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Posted December 16, 2007
                     
Lots of blame to go around in subprime mortgage crisis  
                    
By Hema Easley, The Journal News

For months Marie Chantale Joseph and her husband, Daniel, have been unsuccessfully trying to refinance their home before their interest rate spikes in April.

Already, Daniel, a taxi driver, is working 18 hours a day and on weekends to pay the approximately $4,800 a month they owe, and Marie, a babysitter, works as many hours as she can. Banks they have approached say they cannot better the terms of their two adjustable mortgages: one at 11 percent and another at 8 percent that total $520,000.

Marie Chantale says she and her husband didn't know the financial implications of their mortgage when they bought their home in Elmsford. Their mortgage broker gave them very few details, she said, and they didn't ask many questions. Their only home-buying experience was in their native Haiti.

"In my country it is different. No one can come and take your home away from you," said Marie Chantale, who must pay about $8,000 a month beginning in April, or lose her home to foreclosure. "Here, if they know you don't know what you are doing, they take advantage of you."

The Josephs' case is not too unusual. In public hearings on subprime lending, financially undereducated homeowners from across the region have testified that they didn't understand the complicated nature of their mortgages, and their mortgage brokers didn't apprise them of the risks.

A record number of homeowners across the nation are facing foreclosure as a result of subprime lending, where first-time homeowners with poor credit were able to buy homes with loans that had a low introductory rate. These rates rose later to a level that was beyond the borrowers' ability to repay.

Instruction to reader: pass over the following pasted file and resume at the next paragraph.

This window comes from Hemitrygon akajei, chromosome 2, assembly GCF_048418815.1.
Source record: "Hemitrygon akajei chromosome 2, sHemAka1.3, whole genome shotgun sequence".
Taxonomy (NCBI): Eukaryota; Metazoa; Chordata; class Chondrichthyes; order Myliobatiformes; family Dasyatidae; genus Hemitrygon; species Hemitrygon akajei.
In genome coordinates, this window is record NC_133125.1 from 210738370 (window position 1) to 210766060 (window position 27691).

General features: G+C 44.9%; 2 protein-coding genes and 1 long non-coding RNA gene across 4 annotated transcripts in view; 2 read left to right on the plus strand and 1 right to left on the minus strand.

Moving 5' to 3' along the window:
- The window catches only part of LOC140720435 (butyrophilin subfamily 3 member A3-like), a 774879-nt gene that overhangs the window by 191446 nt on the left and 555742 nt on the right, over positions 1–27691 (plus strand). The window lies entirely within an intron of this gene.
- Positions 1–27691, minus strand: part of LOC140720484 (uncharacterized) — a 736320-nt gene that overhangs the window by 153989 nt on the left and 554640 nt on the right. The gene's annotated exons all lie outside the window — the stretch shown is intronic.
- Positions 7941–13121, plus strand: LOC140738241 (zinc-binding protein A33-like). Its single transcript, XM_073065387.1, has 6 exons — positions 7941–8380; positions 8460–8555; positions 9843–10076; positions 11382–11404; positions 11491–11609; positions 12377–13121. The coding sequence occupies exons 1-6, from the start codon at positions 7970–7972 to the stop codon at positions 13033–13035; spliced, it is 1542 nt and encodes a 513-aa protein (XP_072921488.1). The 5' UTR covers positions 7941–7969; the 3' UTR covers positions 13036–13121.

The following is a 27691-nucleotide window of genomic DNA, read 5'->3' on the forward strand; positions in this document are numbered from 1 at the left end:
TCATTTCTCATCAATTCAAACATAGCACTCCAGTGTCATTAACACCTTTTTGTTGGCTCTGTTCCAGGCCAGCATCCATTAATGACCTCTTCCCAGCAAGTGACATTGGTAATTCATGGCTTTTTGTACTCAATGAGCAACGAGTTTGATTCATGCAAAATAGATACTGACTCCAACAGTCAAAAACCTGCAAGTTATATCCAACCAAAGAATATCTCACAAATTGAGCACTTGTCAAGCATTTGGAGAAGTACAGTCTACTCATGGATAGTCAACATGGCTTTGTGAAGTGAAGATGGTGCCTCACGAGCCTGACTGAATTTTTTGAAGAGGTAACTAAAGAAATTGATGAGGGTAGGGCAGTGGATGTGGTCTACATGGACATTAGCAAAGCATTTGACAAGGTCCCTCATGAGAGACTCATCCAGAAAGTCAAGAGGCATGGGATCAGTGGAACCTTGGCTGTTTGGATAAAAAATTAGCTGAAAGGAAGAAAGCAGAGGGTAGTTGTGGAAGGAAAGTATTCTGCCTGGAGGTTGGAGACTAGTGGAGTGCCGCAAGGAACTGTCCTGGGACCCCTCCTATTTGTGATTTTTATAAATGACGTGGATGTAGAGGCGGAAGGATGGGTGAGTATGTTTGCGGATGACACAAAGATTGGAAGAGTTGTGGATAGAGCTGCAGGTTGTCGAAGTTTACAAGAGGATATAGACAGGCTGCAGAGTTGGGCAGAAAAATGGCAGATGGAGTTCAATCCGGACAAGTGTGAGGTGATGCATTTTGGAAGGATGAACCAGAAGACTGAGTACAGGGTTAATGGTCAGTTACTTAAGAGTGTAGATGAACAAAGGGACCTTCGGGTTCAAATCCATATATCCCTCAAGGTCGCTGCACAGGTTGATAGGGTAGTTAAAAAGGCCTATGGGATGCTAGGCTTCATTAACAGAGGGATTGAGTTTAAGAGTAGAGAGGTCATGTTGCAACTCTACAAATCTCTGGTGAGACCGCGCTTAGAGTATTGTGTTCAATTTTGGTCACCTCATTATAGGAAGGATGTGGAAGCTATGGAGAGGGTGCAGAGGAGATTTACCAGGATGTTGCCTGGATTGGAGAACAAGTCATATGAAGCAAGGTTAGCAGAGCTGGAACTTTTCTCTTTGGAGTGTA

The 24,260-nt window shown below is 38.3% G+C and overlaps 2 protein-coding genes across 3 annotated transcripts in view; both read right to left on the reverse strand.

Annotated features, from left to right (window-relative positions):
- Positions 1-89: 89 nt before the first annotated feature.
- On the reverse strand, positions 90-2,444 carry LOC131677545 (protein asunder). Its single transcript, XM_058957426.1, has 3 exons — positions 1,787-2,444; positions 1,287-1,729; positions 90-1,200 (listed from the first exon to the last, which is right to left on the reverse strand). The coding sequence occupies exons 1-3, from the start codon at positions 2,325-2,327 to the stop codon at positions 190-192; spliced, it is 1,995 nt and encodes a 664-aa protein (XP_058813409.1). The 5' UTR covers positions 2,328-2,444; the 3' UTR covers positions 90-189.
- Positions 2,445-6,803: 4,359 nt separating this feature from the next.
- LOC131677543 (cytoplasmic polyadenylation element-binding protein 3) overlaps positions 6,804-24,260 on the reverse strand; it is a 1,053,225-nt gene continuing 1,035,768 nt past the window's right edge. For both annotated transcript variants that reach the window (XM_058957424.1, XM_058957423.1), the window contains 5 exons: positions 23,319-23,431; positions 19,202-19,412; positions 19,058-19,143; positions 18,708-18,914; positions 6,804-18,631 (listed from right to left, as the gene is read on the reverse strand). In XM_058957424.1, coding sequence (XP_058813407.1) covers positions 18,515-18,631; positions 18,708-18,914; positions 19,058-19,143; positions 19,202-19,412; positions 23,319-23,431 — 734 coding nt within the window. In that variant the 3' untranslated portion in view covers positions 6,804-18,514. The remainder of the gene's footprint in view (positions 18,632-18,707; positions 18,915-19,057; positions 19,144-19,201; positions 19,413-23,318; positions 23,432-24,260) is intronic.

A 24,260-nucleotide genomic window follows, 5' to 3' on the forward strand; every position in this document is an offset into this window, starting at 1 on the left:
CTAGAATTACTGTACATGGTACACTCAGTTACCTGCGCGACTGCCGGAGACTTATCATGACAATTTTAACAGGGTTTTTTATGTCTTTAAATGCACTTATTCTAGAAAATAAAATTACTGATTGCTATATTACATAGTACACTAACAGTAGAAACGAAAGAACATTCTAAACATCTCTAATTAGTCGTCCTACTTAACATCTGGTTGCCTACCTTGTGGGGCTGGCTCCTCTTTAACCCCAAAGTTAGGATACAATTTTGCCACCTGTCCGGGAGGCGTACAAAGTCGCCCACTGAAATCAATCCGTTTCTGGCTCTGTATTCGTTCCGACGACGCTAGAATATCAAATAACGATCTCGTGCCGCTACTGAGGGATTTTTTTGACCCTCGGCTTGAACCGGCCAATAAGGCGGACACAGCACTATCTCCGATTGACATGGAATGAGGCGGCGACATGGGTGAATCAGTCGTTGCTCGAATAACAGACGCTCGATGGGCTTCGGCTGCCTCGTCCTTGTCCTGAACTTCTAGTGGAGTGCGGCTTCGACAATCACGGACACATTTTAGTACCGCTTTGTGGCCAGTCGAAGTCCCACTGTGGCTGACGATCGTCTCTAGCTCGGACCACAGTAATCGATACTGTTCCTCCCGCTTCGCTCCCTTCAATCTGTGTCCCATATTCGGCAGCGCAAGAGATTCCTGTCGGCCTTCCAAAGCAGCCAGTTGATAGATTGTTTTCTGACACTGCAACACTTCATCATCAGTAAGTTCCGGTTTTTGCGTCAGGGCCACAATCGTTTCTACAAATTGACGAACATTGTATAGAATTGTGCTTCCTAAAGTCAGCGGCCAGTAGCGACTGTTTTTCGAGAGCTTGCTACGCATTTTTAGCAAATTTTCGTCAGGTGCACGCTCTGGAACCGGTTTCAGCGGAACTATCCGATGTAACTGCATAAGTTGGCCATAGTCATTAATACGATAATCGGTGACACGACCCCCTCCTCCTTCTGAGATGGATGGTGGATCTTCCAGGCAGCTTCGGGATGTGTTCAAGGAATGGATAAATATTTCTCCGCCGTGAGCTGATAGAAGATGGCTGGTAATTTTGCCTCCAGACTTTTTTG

This has led to a nationwide crisis in the credit industry and repercussions beyond individual borrowers. It has depressed real estate prices, big lending institutions have closed, bonds and hedge funds have reported heavy losses from bad investments in subprime loans, and economists say a recession may be around the corner.

There has been enough evidence of irresponsible lending by mortgage brokers that consumer advocates and lawmakers are calling for more government oversight and a disclosure protocol that would require lenders to give a one-page explanation of loan terms to prospective borrowers, among other measures.

"Let's be honest. The recent development of mortgage products in the few last years requires a certain level of sophistication to understand," said Edna Rivera, executive director of HOGAR, or Housing Opportunities for Growth, Advancement and Revitalization, a not-for-profit community-based housing service. "Earlier, only conventional mortgages were available. Then you had subprime mortgages. Now you have negative amortization, interest only mortgages, balloon payments, and all the ramifications that come with it. These mortgages were meant for the seasoned investors. First-time homebuyers don't understand the risk. They are setting themselves up for failure."

While lawmakers and the public are calling to rein in mortgage brokers, some mortgage experts say borrowers are at least as much to blame as the lenders.